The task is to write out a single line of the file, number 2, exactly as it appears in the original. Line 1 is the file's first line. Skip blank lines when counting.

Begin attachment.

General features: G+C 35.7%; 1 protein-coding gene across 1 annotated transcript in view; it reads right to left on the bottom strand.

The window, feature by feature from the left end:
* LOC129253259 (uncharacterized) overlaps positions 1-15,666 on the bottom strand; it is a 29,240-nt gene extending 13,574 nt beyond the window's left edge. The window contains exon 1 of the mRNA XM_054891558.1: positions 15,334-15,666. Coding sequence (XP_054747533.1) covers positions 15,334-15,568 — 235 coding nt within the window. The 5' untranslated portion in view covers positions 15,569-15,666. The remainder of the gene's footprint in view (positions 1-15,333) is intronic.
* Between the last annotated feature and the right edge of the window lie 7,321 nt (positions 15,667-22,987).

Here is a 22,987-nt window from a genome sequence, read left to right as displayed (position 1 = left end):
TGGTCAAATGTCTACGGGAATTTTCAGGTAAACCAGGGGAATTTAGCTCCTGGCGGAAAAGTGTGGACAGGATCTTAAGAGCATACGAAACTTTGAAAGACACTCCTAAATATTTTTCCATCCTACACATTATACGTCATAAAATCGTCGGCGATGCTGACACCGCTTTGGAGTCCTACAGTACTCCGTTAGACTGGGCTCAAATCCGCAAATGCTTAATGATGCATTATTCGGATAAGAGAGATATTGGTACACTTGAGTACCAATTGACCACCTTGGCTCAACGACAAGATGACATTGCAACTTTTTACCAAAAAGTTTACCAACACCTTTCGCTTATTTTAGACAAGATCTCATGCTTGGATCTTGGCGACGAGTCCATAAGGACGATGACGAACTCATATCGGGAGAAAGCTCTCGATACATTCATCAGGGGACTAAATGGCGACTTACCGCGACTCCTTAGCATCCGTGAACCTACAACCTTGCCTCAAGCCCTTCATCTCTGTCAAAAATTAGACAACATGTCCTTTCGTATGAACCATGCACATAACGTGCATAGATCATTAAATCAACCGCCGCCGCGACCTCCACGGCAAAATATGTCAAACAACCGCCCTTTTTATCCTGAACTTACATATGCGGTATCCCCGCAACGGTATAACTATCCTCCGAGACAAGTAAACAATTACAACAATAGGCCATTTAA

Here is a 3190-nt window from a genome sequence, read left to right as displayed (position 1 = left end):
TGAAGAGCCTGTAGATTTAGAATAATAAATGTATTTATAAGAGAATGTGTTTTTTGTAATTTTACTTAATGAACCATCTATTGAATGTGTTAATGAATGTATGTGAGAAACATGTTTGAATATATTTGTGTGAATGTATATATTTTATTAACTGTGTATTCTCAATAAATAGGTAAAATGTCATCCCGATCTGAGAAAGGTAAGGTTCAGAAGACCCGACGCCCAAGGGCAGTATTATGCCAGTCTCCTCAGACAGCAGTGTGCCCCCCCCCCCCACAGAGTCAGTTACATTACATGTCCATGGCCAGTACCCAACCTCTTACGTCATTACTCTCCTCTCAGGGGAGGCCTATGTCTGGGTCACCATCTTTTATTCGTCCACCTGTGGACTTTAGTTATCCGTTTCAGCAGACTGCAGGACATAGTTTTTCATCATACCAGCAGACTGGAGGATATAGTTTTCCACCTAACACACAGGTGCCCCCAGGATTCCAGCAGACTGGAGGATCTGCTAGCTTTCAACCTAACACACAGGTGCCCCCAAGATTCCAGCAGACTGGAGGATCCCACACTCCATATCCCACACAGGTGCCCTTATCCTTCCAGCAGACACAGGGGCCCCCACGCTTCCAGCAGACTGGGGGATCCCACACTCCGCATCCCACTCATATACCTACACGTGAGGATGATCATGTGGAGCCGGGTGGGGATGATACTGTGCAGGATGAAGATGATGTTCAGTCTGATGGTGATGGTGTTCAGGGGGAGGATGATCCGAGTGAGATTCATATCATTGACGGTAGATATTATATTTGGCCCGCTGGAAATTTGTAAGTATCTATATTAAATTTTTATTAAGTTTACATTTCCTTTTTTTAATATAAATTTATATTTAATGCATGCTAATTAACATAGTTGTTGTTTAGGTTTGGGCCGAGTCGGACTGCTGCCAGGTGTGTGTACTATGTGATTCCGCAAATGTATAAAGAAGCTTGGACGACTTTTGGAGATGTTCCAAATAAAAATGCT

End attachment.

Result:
The window, feature by feature from the left end: